Last week, one of Britain’s largest supermarket chains, Asda, called time on its price guarantee programme after nearly a decade. Here, we speak to pricing expert Simon Hulme about his pivotal role in the programme’s creation.


Simon HulmeSimon Hulme is founder and principal consultant at Minos Consulting, specialising in pricing, value creation and commercial transformation. From 2007 to 2011, Simon was Head of Pricing and Customer Insight at Asda where he developed and delivered the world’s first supermarket price guarantee programme.

 

 


Q. What was the Asda Price Guarantee?

The idea of the price guarantee was simple. If a customer’s total at checkout was not 10% cheaper at Asda than it would have been at the other major supermarkets, they’d receive a voucher for the difference.

Q. How did the guarantee come about?

The guarantee was an attempt to kill off Tesco’s claims that they were cheaper than Asda. We had been embroiled in this tit for tat campaign with them for ages (see examples below). We would run an advert one week claiming we were cheaper, then next week they would run one saying they were cheaper.

It was just childish really. They knew we were cheaper, but they were just trying to confuse the public. We had won the Grocer 33 price basket for 13 years running, it was a no contest. So, we decided to kill it once and for all with the guarantee– “If they really are cheaper then we will give you a refund, so in the end we are cheaper – end of discussion!”


Price Claim Price Claim
Rival Price Claim Ads Prior to the Guarantee
 

Q. What were the biggest challenges in the roll out?

Getting the technology ready in time was the biggest challenge. We decided to do it in January 2010 with a launch date of Easter weekend which was early April – just 4 months. We had press and TV planned so delaying it wasn’t an option. It was quite possibly the most manic I have ever worked: 16-hour days, 6 days a week for 4 months.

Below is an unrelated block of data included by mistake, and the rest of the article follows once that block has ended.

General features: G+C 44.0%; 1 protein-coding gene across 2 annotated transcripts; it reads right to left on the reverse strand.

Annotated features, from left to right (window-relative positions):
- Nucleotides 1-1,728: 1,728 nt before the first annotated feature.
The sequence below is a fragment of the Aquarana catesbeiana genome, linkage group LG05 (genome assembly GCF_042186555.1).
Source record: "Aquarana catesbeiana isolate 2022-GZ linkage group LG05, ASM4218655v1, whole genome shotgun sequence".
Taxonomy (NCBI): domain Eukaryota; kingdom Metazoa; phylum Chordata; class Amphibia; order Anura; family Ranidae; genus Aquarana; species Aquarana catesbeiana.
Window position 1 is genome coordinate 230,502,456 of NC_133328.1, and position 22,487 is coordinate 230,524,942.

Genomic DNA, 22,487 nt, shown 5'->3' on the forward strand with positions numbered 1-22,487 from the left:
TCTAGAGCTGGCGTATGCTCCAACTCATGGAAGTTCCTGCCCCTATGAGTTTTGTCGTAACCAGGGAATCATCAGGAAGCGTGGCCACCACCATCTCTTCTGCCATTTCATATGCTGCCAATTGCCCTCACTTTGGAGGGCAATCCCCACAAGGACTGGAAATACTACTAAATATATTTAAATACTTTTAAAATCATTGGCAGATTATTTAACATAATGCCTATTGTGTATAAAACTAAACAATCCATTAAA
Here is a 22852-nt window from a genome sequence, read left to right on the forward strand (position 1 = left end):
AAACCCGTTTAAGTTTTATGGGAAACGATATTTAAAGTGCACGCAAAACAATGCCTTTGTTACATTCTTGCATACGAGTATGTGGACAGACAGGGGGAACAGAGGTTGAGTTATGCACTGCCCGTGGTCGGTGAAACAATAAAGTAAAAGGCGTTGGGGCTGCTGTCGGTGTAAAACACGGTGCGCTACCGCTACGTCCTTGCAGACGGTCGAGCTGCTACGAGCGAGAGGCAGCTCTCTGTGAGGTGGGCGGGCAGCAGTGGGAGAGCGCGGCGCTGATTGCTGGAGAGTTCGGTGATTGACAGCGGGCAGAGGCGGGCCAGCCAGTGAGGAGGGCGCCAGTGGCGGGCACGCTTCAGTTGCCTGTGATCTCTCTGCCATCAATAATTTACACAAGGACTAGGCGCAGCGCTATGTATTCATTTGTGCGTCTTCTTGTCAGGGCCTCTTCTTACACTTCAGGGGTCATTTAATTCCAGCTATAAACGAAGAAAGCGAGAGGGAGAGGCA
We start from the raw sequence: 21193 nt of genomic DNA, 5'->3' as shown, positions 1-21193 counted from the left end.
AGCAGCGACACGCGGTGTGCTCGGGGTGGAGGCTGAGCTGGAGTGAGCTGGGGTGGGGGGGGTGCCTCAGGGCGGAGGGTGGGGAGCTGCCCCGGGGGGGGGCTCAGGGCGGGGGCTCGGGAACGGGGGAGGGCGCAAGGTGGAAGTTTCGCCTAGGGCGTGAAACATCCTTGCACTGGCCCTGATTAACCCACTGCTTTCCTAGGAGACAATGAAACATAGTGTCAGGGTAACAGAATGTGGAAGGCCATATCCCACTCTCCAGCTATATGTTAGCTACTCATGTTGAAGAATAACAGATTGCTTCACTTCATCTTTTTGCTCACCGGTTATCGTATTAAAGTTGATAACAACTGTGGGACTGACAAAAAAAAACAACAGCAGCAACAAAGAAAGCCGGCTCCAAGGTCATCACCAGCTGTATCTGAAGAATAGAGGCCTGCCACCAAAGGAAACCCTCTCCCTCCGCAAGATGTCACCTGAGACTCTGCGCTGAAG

There were other challenges too. We had to convince Wal-Mart (Asda’s parent company) to allow 3rd parties access to the transactional data which was all stored in Bentonville, Arkansas, and get the 3rd party to build the website which could pull in all the data and perform the price comparison in under a second. Then, we had to work out how to get the vouchers scanned at the tills and prevent fraud from photocopied vouchers.

Finally, we had to work with Advertising Standards to get the TV ads approved, and we still had Tesco’s lawyers contact us as soon as we launched. I had to spend the best part of a week down in Cheshunt at Tesco HQ, trying to convince them there weren’t any holes in what we had done. In the end their case was thrown out, so we were proved right.

Q. What was the response to the guarantee?

Customers loved it. I left Asda at the end of the year after we launched but it had been a great success; millions of people had used it and we had given millions of pounds back to our customers.

They say imitation is the sincerest form of flattery – Tesco launched their own version later that year so they must have thought it was a great idea too.

There were other benefits too, for example the buyers used it to help with supplier negotiations. We knew which lines we were getting beaten on price on that our customers were buying, so we could negotiate better cost prices and then pass the value back to the customer

Q. What do you think the next big thing in supermarket pricing will be?

The focus for supermarkets like Asda and Tesco will be on stopping the discounters like Aldi and Lidl. If the Asda/Sainsbury’s merger goes ahead it wouldn’t surprise me to see Asda start a price war against Aldi, using their increased purchasing power through higher volume to drive costs lower. It then depends on who has the deepest pockets and holds their nerve the longest. We are seeing just this week Tesco launching a new discount format called Jacks to try and combat them.

If Asda do start to close the gap a little on price, there is a tipping point at which customers stop trading off price benefits for getting frustrated by the long queues at the discounters and people will start to switch back.

I also think as technology gets cheaper we will start to see electronic SELs (Shelf Edge Labels) that allow supermarkets to change prices quicker and more cost effectively, but that is still a few years away I think.


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